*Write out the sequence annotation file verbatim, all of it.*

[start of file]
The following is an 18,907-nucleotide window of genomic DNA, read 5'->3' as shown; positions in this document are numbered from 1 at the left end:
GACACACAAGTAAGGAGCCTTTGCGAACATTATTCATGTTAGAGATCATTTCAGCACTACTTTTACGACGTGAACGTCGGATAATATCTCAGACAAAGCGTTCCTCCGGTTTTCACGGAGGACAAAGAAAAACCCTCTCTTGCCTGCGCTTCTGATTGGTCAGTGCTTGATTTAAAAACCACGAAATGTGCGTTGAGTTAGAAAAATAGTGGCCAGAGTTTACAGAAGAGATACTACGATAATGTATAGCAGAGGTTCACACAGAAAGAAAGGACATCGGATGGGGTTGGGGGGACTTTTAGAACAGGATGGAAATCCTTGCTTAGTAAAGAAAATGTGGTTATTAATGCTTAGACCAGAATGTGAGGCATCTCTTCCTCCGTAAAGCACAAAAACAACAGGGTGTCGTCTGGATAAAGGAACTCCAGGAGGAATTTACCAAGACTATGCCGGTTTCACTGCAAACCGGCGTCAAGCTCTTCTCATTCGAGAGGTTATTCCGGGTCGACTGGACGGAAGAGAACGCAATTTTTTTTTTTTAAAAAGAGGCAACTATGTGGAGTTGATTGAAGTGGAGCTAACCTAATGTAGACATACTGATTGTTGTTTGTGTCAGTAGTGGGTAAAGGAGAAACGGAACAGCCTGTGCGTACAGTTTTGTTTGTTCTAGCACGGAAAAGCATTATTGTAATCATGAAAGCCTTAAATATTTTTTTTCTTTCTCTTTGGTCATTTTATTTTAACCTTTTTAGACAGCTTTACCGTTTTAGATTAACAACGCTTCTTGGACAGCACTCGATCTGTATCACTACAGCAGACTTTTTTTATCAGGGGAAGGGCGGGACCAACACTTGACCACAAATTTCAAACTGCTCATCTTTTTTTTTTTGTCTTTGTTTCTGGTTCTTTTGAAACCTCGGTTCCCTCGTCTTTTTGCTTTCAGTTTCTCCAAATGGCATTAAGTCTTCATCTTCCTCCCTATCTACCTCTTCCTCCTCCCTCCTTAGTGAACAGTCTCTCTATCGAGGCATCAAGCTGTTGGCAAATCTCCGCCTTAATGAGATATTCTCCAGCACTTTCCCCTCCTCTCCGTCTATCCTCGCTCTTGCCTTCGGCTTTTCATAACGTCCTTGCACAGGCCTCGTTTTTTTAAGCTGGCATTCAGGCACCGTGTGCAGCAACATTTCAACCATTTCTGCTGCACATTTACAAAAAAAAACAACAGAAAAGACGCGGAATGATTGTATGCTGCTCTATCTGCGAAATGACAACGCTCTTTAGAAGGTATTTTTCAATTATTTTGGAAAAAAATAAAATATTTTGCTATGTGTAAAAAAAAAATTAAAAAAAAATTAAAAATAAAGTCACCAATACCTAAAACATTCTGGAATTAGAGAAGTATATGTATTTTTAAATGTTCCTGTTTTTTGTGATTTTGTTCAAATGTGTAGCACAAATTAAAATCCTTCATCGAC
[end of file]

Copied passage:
The following is an 18,907-nucleotide window of genomic DNA, read 5'->3' as shown; positions in this document are numbered from 1 at the left end:
GACACACAAGTAAGGAGCCTTTGCGAACATTATTCATGTTAGAGATCATTTCAGCACTACTTTTACGACGTGAACGTCGGATAATATCTCAGACAAAGCGTTCCTCCGGTTTTCACGGAGGACAAAGAAAAACCCTCTCTTGCCTGCGCTTCTGATTGGTCAGTGCTTGATTTAAAAACCACGAAATGTGCGTTGAGTTAGAAAAATAGTGGCCAGAGTTTACAGAAGAGATACTACGATAATGTATAGCAGAGGTTCACACAGAAAGAAAGGACATCGGATGGGGTTGGGGGGACTTTTAGAACAGGATGGAAATCCTTGCTTAGTAAAGAAAATGTGGTTATTAATGCTTAGACCAGAATGTGAGGCATCTCTTCCTCCGTAAAGCACAAAAACAACAGGGTGTCGTCTGGATAAAGGAACTCCAGGAGGAATTTACCAAGACTATGCCGGTTTCACTGCAAACCGGCGTCAAGCTCTTCTCATTCGAGAGGTTATTCCGGGTCGACTGGACGGAAGAGAACGCAATTTTTTTTTTTTAAAAAGAGGCAACTATGTGGAGTTGATTGAAGTGGAGCTAACCTAATGTAGACATACTGATTGTTGTTTGTGTCAGTAGTGGGTAAAGGAGAAACGGAACAGCCTGTGCGTACAGTTTTGTTTGTTCTAGCACGGAAAAGCATTATTGTAATCATGAAAGCCTTAAATATTTTTTTTCTTTCTCTTTGGTCATTTTATTTTAACCTTTTTAGACAGCTTTACCGTTTTAGATTAACAACGCTTCTTGGACAGCACTCGATCTGTATCACTACAGCAGACTTTTTTTATCAGGGGAAGGGCGGGACCAACACTTGACCACAAATTTCAAACTGCTCATCTTTTTTTTTTTGTCTTTGTTTCTGGTTCTTTTGAAACCTCGGTTCCCTCGTCTTTTTGCTTTCAGTTTCTCCAAATGGCATTAAGTCTTCATCTTCCTCCCTATCTACCTCTTCCTCCTCCCTCCTTAGTGAACAGTCTCTCTATCGAGGCATCAAGCTGTTGGCAAATCTCCGCCTTAATGAGATATTCTCCAGCACTTTCCCCTCCTCTCCGTCTATCCTCGCTCTTGCCTTCGGCTTTTCATAACGTCCTTGCACAGGCCTCGTTTTTTTAAGCTGGCATTCAGGCACCGTGTGCAGCAACATTTCAACCATTTCTGCTGCACATTTACAAAAAAAAACAACAGAAAAGACGCGGAATGATTGTATGCTGCTCTATCTGCGAAATGACAACGCTCTTTAGAAGGTATTTTTCAATTATTTTGGAAAAAAATAAAATATTTTGCTATGTGTAAAAAAAAAATTAAAAAAAAATTAAAAATAAAGTCACCAATACCTAAAACATTCTGGAATTAGAGAAGTATATGTATTTTTAAATGTTCCTGTTTTTTGTGATTTTGTTCAAATGTGTAGCACAAATTAAAATCCTTCATCGAC